Comcast Wins Battle for AT&T Broadband

Five months after being rejected in its bid to buy AT&T's cable division, Comcast Corp. convinced AT&T's board to approve a $52 billion deal to create a cable behemoth.

The merger is the largest announced in 2001 and would create a combined company with 22.3 million cable subscribers - much bigger than AOL's Time Warner Cable, which has 12.7 million subscribers.

The deal announced Wednesday night ended a bidding contest for AT&T Broadband that started five months ago when No. 3 cable operator Comcast mounted a $41 billion hostile bid for AT&T's cable unit. Offers from bidders AOL Time Warner and Cox Communications were rejected by the AT&T board.

Michael Armstrong, AT&T's chairman and chief executive, will serve as chairman of the new company - to be named AT&T Comcast Corp. - instead of retiring from AT&T in 2003 as planned. Brian Roberts, Comcast's president, will be the combined company's chief executive.

New York-based AT&T will spin off its cable division and simultaneously merge it with Philadelphia-based Comcast.

The deal also includes AT&T's 25 percent stake in Time Warner Entertainment and the assumption of $20 billion in AT&T debt. Microsoft Corp.'s $5 billion stake in AT&T Broadband will be converted into shares of the new company.

The new company will have cable subscribers in 17 of the country's 20 largest metropolitan areas and a presence in 41 states.

``This is a leap forward in realizing a vision that thousands of AT&T people have worked toward - bringing greater choice in affordable broadband video, voice and data services to even more American homes,'' Armstrong said.

Roberts said the deal will create a powerful company that should have the ability to accelerate local telephone service in new markets.

``I look forward to working with Mike and the AT&T Broadband team to achieve the full potential of this tremendous new company,'' he said.

Under the terms of the deal, AT&T shareholders will receive about .34 shares of AT&T Comcast Corp. for each share of AT&T they own, while Comcast shareholders will get one share of AT&T Comcast Corp. shares for each Comcast share.

AT&T's shareholders will own a 56 percent stake in the company and a 66 percent voting interest. Members of the Roberts family, who hold an 86 percent stake in Comcast, will control about a third of the new company's voting power.

AT&T and Comcast will each choose five board members and will jointly select two more members. The deal is expected to be completed at the end of 2002, and Armstrong will remain with AT&T until then. The combined company will have headquarters in Philadelphia while maintaining executive offices in New York. The deal is subject to regulatory approval.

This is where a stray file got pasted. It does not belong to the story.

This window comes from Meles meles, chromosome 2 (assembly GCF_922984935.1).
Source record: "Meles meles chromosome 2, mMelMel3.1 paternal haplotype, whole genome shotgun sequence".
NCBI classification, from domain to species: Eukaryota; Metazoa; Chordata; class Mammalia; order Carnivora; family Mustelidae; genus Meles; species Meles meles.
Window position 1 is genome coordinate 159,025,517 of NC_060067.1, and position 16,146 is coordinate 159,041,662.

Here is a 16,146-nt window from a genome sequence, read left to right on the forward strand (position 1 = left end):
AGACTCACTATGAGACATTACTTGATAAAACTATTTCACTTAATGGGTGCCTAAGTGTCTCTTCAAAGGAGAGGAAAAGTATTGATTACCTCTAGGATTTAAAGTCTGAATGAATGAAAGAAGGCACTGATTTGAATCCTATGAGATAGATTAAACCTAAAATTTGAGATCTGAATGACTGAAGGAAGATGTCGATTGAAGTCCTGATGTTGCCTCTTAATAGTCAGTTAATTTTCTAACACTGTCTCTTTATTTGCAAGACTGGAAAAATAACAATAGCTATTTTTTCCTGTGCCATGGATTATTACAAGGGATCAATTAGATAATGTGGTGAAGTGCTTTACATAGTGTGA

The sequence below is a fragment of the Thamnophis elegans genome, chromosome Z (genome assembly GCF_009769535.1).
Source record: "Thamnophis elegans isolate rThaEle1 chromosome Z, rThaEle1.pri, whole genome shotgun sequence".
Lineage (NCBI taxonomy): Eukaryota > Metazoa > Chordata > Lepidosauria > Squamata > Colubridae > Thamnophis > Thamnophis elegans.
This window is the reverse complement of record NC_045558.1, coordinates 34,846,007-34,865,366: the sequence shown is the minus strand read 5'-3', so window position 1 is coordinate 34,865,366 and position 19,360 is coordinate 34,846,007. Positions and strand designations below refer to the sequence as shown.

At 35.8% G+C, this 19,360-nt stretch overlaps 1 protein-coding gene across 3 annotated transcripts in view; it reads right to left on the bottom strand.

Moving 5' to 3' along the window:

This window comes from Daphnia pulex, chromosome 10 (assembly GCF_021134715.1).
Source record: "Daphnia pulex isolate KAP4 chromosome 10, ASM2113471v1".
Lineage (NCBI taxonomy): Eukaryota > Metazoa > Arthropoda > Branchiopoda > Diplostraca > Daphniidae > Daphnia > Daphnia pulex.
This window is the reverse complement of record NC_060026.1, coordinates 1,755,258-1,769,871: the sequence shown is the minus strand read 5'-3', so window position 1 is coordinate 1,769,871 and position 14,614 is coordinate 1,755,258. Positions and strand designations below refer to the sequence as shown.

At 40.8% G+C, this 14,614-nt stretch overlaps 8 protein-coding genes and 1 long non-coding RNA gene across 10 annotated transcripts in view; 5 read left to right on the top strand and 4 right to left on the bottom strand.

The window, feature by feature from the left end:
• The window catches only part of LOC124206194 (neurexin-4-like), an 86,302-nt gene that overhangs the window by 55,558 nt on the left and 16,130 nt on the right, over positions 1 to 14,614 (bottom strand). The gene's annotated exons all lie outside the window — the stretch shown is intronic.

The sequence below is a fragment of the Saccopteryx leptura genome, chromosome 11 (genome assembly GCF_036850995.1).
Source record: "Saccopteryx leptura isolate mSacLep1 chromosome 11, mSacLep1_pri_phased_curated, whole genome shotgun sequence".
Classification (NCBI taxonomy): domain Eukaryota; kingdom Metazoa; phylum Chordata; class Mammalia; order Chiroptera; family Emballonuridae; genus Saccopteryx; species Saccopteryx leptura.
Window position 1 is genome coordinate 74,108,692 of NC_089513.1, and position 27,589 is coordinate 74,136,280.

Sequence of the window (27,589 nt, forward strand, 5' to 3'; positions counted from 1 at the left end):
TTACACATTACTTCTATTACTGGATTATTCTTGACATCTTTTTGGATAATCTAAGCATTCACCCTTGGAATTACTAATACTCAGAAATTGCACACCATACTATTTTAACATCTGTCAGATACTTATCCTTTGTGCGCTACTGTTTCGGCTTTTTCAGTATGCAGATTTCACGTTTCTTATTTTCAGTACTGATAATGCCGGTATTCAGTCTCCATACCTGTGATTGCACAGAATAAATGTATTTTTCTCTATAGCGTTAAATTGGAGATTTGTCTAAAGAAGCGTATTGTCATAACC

In an interview, AT&T chief financial officer Chuck Noski said a transition team would determine the future AT&T Broadband's Denver-based headquarters, although he said the city would probably be ``an important element'' of the combined company.

The transition team will also decide how many employees the new company will have. AT&T Broadband has about 40,000 workers and Comcast has about 35,000.

In a statement, Cox said it was disappointed with the outcome, but declined to disclose details of its bid. AOL Time Warner spokesman Ed Adler declined to comment.

Noski also declined to offer details about the offers that were rejected, but said ``we can certainly assure our shareholders we took the best bid.''

AT&T Broadband has about 13.8 million cable subscribers, including more than 3 million who use its digital video services, according to the National Cable Television Association (news - web sites).

The bidding process started after Comcast made its surprise offer the day before AT&T's spinoff of its wireless operation into an independent company, the first stage in a plan to break the communications conglomerate into five separate companies.

The biggest of those AT&T units is the sprawling cable operation that AT&T cobbled together with a $100 billion acquisition spree that began three years ago.

Analysts had said a decision to sell the broadband unit to AOL Time Warner would have faced heavy scrutiny by federal regulators and politicians wary about a combined company with about 26.4 million subscribers.

While regulators are sure to closely examine the AT&T-Comcast combination, observers have predicted the deal will likely overcome antitrust opposition in Washington, D.C.

``It'll be less controversial than a deal between AT&T and AOL,'' said analyst Richard Klugman of New York's Jefferies & Company, Inc. ``But that doesn't mean the regulators will give them a free ride.''

Noski said AT&T and Comcast officals will argue that the combination will allow the new company to compete with regional telephone companies around the country.

The Supreme Court on Dec. 3 refused to consider reinstating government restrictions on the number of subscribers that cable companies can have.

The decision rejected arguments by consumer groups who fear the possibility of a cable monopoly. The Bush administration asked justices to turn down the case because federal regulators are working on a new set of rules to address monopoly concerns.